Hi-tech fossil finding

Graduate student Tyler Jones, of Auburn University, sets up a LIDAR instrument in Wyoming's Great Divide Basin.
Graduate student Tyler Jones, of Auburn University, sets up a LIDAR instrument in Wyoming's Great Divide Basin.

What do monkeys in Wyoming, laser beams pointed at the earth, and 50-million-year-old teeth have in common? You can ponder that all day, but you probably won’t come up with the connection unless you talk with Robert Anemone.

Anemone, a professor of anthropology at UNC Greensboro, is one of the first paleontologists to borrow some of the high-tech gadgets from geographers’ toolkits and use them to locate fossil sites that may have otherwise remained elusive.

One such gadget uses a remote-sensing technology called LIDAR and could one day help unearth a fossil site’s most guarded secrets, like that the ancestors of modern monkeys once roamed Wyoming millions of years ago during the Eocene epoch – a fact revealed years ago by fossil evidence found in that state’s Great Divide Basin.

A LIDAR instrument is made up of a laser, a scanner, and a GPS system and works by measuring the distances of different characteristics on terrain through reflected light.

It’s not a new technology. Other researchers have latched onto LIDAR to help them create 3D computer models and hi-resolution maps in their respective fields.

“Geologists have been using LIDAR for awhile to understand oil reservoirs,” Anemone said. “I think we are the first paleontologists who are trying to use it to understand the formation of fossil sites.”

This summer, Anemone joined colleagues from Alabama’s Auburn University to scan parts of the 3,861 square miles that make up the Great Divide Basin, a region known to keep fossils from the Eocene – Anemone’s area of expertise.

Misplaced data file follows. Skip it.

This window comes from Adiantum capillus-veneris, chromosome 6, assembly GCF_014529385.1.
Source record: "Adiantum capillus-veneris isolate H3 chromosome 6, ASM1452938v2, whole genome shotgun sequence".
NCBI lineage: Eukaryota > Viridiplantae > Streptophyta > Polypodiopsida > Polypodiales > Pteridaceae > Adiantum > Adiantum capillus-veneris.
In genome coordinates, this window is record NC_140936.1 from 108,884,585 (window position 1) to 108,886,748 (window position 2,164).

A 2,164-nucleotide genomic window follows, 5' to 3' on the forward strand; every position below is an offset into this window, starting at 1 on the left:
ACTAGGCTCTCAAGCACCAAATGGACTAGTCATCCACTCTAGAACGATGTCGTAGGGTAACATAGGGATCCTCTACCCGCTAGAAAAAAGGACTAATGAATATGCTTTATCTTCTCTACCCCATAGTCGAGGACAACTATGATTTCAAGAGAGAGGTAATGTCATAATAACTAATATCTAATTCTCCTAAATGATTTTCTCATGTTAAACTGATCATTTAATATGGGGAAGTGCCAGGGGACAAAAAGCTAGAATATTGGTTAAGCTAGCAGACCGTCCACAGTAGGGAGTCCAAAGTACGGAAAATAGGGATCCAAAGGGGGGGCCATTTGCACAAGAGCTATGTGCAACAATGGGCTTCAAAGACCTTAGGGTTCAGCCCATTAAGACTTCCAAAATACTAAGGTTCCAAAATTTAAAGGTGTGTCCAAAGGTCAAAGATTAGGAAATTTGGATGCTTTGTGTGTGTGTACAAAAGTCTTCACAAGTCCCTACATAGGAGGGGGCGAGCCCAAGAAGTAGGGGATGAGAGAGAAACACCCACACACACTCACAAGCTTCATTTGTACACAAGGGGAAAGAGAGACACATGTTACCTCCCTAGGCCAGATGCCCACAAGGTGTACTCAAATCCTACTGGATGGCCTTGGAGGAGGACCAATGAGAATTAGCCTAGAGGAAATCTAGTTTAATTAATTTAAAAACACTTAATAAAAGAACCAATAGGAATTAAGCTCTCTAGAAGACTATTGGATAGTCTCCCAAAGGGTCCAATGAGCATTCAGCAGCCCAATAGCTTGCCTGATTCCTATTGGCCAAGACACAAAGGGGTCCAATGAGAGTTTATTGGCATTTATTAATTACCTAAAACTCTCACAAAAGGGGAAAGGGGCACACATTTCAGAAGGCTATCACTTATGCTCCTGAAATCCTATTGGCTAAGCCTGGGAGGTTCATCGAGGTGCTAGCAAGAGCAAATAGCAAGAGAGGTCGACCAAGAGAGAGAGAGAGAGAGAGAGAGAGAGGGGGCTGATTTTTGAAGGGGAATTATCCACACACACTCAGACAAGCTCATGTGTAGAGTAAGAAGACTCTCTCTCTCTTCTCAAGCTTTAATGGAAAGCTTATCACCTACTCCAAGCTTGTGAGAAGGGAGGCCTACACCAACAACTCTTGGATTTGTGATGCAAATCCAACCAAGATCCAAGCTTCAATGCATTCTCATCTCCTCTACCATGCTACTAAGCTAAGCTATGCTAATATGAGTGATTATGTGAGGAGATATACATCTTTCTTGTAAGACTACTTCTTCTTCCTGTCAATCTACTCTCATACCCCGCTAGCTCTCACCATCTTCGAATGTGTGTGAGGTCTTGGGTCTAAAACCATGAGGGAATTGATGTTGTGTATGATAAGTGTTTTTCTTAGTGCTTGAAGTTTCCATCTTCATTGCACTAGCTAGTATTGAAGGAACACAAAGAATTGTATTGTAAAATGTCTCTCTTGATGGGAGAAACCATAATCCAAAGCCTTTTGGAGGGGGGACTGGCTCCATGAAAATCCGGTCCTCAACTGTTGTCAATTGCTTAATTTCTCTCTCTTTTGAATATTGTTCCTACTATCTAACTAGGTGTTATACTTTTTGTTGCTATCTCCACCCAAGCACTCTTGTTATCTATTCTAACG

By scanning locales already known to be fossil-dense, then plugging the data into a predictive computer model that uses satellite imagery to find sites that share those similar characteristics, paleontologists like Anemone can learn more about the nature and formation of sandstone – the material in which the fossils he studies are found – and also the whereabouts of more of them.

Sandstone sites aren’t always easy to locate. Off the beaten paths in places like the Great Divide Basin, they are often obstructed by tall grasses and rock formations, and often stumbled upon by accident.

Most of Anemone’s two-week field session this summer was spent looking for new locales, rather than returning to known, previously collected sites. He estimates his group found 25 jaws and several hundred teeth and bones.

“When you look at the history of paleontology, people have found some famous things, and you know, they got lucky. They went down the road they never have been down before. They kicked over a rock and saw fossil. Everybody has stories like that,” Anemone said. “What we are trying to do is remove some of the serendipity.”

Paleontologists spend an enormous amount of time in the field just looking for a possible locale with fossils.

“There are a lot of days where we spend an hour and a half walking to a site, there won’t be anything, we spend an hour and a half walking back to our vehicles, and it’s lunchtime,” Anemone said.

Technology like LIDAR can make the work easier and more efficient.

Not everyone is keen on harnessing remote-sensing technology to track down fossils yet, but Anemone said it’s probably just a matter of time before it becomes more accepted in the field.

“Older, more established scholars are probably a little more resistant than the people who are coming out of graduate school now who have taken courses in GIS,” Anemone said. “So I’m optimistic that in a couple of years these approaches … will be much more broadly used.”